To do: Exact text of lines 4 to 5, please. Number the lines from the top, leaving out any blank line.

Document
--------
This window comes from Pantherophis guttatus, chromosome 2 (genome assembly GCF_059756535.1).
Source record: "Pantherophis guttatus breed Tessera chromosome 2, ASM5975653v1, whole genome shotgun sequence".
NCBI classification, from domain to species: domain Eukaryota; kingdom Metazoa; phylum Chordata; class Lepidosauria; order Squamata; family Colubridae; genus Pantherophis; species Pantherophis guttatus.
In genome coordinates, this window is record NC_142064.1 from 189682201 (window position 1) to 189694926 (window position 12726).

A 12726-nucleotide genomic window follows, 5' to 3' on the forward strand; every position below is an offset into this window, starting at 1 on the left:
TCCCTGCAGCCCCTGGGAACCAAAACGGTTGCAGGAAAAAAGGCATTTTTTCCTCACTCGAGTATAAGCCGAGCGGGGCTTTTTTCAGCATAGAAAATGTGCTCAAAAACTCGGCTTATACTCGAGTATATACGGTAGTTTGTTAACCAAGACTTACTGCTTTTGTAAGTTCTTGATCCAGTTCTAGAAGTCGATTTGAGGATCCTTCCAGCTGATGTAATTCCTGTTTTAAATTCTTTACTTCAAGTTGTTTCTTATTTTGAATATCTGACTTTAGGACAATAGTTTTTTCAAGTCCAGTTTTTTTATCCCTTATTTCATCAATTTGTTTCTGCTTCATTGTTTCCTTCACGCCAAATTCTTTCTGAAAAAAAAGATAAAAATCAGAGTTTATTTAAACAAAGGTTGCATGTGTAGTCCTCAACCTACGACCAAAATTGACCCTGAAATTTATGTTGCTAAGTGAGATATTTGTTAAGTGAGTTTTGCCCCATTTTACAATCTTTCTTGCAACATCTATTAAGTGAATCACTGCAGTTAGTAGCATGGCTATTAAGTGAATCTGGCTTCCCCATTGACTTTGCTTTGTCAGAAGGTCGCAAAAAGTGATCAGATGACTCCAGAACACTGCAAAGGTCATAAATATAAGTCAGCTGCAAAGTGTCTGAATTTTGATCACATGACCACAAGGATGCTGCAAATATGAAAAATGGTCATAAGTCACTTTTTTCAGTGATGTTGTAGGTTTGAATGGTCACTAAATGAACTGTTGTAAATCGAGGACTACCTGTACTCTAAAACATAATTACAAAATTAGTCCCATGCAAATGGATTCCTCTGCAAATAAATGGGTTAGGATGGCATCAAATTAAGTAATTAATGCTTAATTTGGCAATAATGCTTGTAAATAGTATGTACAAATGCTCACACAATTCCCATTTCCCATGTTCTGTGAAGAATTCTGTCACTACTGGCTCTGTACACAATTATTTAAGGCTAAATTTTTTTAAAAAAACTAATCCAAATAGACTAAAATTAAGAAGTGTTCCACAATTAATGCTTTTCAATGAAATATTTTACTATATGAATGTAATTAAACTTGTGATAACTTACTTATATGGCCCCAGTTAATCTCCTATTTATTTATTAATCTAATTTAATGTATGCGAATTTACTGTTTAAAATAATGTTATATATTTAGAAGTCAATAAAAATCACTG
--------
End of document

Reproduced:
In genome coordinates, this window is record NC_142064.1 from 189682201 (window position 1) to 189694926 (window position 12726).

A 12726-nucleotide genomic window follows, 5' to 3' on the forward strand; every position below is an offset into this window, starting at 1 on the left: